There are a number in this photograph I do not recognize which I think is typical of old family wedding photos. I am presuming/hoping those unknown to me are all friends of various family members and not family members who I cannot make sense of in their younger state!

They are stood outside the home of my grandparents.

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Desperate Housewives – Death on Wisteria Lane

Gabrielle Solis Desperate Housewives Come on Over for Dinner

Gabrielle Solis – Spotted Ghost from her Past

The final episode of Series 7 of Desperate Housewives Come On Over for Dinner aired in the UK on Channel 4 and E4 this July – and inevitably for at least one cast member it was a fatal ending.

You might expect the highest body counts on TV to be in urbanscapes of high crime and low hopes like Shield or The Wire, or even a hospital city-based drama like ER. But no the highest proportion of murders per capita is Wisteria Lane – no coincidence perhaps that its narrator is herself a ghost of that place.

In the UK we have Midsommer Murders set in a seeming rural idyll in a Mid-England Shire and where again the per capita murder count is far higher than London based crime dramas such as the now deceased The Bill and the very much living Luther. Should you live in Midsommer then death will be sure to visit you soon and if not you then your loved ones or neighbours.

Desperate Housewives Series 7Desperate Housewives is the USA equivalent of these Suburban Murder stories.

I imagine the house-prices in Wisteria Lane are much lower than similar sized homes in nearby neighbourhoods.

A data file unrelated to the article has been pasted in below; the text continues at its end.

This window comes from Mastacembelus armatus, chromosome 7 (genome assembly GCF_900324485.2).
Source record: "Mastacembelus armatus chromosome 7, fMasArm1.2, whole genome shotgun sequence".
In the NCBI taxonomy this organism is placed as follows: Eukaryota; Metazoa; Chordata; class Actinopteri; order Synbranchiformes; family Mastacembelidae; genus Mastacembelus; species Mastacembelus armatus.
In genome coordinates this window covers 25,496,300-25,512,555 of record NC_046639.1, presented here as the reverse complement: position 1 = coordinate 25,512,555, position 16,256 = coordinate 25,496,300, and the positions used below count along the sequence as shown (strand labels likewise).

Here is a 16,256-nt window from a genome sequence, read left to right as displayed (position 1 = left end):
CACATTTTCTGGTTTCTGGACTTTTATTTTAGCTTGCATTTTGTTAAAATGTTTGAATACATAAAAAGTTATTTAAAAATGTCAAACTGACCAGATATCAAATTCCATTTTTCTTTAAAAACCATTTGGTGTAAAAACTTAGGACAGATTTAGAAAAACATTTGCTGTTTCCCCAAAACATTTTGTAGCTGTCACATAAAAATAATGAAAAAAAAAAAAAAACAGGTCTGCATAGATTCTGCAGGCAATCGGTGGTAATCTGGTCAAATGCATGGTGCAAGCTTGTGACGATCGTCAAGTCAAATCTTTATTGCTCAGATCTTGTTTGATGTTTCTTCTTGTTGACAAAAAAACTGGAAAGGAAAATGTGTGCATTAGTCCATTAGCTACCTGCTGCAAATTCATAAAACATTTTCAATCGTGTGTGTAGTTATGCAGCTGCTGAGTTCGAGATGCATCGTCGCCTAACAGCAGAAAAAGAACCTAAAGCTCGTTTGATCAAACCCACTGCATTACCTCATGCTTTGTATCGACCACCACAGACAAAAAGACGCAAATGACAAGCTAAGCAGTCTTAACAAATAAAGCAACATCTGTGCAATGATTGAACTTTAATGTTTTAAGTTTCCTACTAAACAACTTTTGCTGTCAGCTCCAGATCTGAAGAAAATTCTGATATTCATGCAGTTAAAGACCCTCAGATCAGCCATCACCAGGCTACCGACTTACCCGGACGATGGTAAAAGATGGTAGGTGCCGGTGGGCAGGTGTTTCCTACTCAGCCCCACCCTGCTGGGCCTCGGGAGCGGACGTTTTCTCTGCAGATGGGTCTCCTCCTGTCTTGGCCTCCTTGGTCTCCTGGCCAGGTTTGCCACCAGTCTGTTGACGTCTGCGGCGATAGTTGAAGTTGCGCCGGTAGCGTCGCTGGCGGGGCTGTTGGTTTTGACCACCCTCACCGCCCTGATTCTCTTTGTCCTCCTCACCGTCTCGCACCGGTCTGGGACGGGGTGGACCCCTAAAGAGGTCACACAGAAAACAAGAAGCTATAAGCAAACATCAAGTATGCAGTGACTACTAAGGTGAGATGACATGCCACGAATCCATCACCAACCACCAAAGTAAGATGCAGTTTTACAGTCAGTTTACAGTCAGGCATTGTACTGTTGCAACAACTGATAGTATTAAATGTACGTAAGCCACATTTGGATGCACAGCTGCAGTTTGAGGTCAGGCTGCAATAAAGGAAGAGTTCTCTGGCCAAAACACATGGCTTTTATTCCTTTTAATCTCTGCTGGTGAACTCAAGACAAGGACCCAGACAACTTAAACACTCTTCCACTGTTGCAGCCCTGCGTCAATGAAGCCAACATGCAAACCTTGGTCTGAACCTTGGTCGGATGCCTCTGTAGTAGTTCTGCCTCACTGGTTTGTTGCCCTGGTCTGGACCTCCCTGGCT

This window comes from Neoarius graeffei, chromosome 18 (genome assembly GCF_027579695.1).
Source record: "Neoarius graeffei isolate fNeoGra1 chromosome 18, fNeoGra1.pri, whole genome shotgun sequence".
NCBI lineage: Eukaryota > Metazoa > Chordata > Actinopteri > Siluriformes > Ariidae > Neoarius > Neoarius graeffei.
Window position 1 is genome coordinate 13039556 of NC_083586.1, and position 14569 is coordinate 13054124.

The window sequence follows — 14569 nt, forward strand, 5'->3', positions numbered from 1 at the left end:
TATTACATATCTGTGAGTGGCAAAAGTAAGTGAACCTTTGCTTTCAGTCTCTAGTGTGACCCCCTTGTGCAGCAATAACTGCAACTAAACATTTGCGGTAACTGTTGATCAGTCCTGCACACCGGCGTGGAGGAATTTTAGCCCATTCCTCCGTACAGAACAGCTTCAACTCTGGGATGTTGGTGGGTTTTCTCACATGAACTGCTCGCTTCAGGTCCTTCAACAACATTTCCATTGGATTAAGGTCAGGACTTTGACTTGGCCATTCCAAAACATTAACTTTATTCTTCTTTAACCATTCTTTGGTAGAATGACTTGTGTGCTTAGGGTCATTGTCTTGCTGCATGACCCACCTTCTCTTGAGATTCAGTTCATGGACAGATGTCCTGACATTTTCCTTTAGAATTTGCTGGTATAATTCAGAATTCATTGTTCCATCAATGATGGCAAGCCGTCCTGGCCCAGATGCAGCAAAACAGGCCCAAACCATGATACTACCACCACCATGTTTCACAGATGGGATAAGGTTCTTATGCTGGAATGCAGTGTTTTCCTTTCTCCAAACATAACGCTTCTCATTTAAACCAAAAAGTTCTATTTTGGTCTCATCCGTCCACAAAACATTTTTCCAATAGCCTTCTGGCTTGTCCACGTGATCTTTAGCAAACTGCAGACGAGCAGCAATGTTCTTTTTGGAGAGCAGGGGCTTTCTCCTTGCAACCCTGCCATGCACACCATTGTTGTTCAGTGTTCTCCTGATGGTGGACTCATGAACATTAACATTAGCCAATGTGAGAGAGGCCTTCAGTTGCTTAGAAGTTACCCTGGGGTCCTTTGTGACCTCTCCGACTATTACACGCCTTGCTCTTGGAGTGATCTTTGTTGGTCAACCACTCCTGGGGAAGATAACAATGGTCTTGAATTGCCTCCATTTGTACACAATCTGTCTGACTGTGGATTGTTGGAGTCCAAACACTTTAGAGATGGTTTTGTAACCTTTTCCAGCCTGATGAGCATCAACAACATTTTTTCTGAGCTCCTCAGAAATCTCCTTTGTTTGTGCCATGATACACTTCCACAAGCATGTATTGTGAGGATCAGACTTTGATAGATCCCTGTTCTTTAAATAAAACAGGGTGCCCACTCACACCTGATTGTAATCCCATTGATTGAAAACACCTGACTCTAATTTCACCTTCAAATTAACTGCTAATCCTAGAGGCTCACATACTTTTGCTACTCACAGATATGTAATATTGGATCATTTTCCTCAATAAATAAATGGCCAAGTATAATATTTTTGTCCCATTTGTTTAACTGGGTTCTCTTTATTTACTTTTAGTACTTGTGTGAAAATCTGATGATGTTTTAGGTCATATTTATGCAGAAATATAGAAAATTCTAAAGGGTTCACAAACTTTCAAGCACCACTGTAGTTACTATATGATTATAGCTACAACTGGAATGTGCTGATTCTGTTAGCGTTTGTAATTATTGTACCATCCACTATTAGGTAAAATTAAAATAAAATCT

In the penultimate episode And Lots of Security we see the appearance of Gaby’s step-father who she believed to have been dead and whom also raped her when a girl. Gaby’s step father Alejandro is played by Tony Plana – you may know him as another much more benign and cuddly father Ignacio Suarez to Ugly Betty. And the second Ugly Betty cast member to have shown up in Wisteria Lane following Wilhelmina Slater still resident as Renee Perry. Perhaps America Ferreira herself will yet find herself in Wisteria Lane.

Desperate Housewives - And Lots of Security

Gabrielle confronts Step Father

In the final episode Come On Over for Dinner Gaby’s past has caught up to haunt her where she lures her step-father to a clearing and confronts him at the point of a gun. This appears to us to have done the trick but he re-appears in her home when she is all alone bar her two young daughters. This time she is unarmed and he sets upon her again to repeat his terrible act – but fortuitously her husband Carlos returns home to nip this act in the bud by grabbing a lead-based candlestick-holder – always much more than a near-redundant household ornament! – and hits him hard on the head with it. It turns out that Carlos has done more than knock out Alejandro, he has killed him.

Desperate Housewives Come On Over For Dinner Gabrielle Step Father

Step Father confronts Gabrielle